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Valgrind 3.3 - Advanced Debugging and Profiling for GNU/Linux applications
by J. Seward, N. Nethercote, J. Weidendorfer and the Valgrind Development Team
Paperback (6"x9"), 164 pages
ISBN 0954612051
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2.3 Interpreting Memcheck's output

Here's an example C program with a memory error and a memory leak.

#include <stdlib.h>

void f(void)
{
   int* x = malloc(10 * sizeof(int));
   x[10] = 0;        // problem 1: heap block overrun
}  // problem 2: memory leak -- x not freed

int main(void)
{
   f();
   return 0;
}

Most error messages look like the following, which describes problem 1, the heap block overrun:

==19182== Invalid write of size 4
==19182==    at 0x804838F: f (example.c:6)
==19182==    by 0x80483AB: main (example.c:11)
==19182==  Address 0x1BA45050 is 0 bytes after a block
             of size 40 alloc'd
==19182==    at 0x1B8FF5CD: malloc (vg_replace_malloc.c:130)
==19182==    by 0x8048385: f (example.c:5)
==19182==    by 0x80483AB: main (example.c:11)

Things to notice:

It's worth fixing errors in the order they are reported, as later errors can be caused by earlier errors. Failing to do this is a common cause of difficulty with Memcheck.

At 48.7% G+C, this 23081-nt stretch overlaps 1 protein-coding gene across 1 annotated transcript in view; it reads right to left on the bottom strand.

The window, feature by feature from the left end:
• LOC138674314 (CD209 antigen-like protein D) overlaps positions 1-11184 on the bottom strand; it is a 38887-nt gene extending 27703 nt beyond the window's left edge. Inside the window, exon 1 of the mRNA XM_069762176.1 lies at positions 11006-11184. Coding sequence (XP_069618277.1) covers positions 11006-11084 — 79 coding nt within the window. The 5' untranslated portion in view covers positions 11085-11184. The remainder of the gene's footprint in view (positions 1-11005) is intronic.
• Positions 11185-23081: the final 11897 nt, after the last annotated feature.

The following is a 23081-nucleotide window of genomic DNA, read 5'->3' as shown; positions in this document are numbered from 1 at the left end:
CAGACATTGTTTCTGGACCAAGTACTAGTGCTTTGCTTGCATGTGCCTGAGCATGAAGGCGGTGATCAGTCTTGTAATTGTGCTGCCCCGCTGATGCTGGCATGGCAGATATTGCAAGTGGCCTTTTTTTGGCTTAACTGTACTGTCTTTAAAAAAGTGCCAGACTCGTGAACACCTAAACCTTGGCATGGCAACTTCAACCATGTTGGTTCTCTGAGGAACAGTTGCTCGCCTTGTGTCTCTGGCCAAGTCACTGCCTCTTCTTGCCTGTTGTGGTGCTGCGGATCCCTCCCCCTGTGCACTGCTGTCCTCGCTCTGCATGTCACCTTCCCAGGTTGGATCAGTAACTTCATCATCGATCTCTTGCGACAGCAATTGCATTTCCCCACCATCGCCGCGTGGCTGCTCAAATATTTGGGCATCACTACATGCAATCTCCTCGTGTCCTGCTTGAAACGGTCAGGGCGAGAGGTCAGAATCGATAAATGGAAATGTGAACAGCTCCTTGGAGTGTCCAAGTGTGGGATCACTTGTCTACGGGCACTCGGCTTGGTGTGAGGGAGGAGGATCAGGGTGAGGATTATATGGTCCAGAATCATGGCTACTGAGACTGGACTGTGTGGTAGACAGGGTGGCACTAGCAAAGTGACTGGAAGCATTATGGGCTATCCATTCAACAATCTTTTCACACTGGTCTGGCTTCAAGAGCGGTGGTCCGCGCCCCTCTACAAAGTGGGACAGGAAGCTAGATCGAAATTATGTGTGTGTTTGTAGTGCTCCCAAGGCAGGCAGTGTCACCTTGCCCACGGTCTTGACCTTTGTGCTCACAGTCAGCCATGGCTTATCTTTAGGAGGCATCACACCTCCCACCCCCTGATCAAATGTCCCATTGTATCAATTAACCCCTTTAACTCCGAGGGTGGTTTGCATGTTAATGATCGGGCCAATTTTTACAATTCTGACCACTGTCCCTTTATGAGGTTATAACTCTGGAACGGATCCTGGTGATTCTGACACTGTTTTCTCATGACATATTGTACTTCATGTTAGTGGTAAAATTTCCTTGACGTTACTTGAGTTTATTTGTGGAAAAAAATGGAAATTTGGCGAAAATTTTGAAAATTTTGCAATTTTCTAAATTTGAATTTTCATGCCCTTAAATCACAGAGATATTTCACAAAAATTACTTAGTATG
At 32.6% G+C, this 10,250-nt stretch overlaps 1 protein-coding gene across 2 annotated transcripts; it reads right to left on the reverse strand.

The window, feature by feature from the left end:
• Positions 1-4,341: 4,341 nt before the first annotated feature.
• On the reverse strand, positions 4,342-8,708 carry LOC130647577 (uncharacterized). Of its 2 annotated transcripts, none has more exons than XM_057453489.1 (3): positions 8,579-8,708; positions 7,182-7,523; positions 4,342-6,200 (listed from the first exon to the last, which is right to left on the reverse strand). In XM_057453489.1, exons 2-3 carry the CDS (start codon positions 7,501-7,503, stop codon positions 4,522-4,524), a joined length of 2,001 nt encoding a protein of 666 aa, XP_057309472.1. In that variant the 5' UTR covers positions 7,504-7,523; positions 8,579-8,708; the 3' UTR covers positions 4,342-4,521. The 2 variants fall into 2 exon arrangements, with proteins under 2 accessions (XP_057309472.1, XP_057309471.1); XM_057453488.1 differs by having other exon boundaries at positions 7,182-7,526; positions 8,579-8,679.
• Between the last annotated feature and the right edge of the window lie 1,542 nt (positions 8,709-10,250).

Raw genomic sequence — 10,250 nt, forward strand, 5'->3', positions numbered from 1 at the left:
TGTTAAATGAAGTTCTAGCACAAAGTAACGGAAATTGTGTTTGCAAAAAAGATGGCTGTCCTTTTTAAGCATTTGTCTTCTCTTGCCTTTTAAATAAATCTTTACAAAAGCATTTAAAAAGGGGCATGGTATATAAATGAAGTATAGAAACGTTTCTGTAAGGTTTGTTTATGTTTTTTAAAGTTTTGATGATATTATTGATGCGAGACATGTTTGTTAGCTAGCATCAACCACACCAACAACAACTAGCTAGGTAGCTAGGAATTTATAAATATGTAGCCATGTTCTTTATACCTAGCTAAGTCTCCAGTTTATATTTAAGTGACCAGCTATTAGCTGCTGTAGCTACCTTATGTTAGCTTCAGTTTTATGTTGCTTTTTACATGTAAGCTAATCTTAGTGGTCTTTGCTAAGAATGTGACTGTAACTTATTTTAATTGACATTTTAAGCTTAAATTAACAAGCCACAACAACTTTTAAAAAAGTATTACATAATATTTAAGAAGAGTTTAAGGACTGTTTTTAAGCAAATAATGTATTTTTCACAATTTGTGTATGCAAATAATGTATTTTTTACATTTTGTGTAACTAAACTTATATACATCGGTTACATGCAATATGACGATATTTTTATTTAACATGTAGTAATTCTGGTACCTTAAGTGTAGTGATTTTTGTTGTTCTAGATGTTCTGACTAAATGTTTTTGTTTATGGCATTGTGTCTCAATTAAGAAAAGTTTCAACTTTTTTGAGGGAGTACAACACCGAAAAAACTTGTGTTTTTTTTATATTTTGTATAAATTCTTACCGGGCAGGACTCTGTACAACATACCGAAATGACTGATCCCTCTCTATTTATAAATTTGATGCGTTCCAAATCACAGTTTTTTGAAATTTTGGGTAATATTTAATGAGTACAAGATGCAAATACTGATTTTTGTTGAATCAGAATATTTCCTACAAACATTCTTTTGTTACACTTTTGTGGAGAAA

Memory leak messages look like this:

==19182== 40 bytes in 1 blocks are definitely lost in
            loss record 1 of 1
==19182==    at 0x1B8FF5CD: malloc (vg_replace_malloc.c:130)
==19182==    by 0x8048385: f (a.c:5)
==19182==    by 0x80483AB: main (a.c:11)

The stack trace tells you where the leaked memory was allocated. Memcheck cannot tell you why the memory leaked, unfortunately. (Ignore the ‘vg_replace_malloc.c’, that's an implementation detail.)

There are several kinds of leaks; the two most important categories are:

If you don't understand an error message, please consult 5.3 in the Memcheck chapter which has examples of all the error messages Memcheck produces.

ISBN 0954612051Valgrind 3.3 - Advanced Debugging and Profiling for GNU/Linux applicationsSee the print edition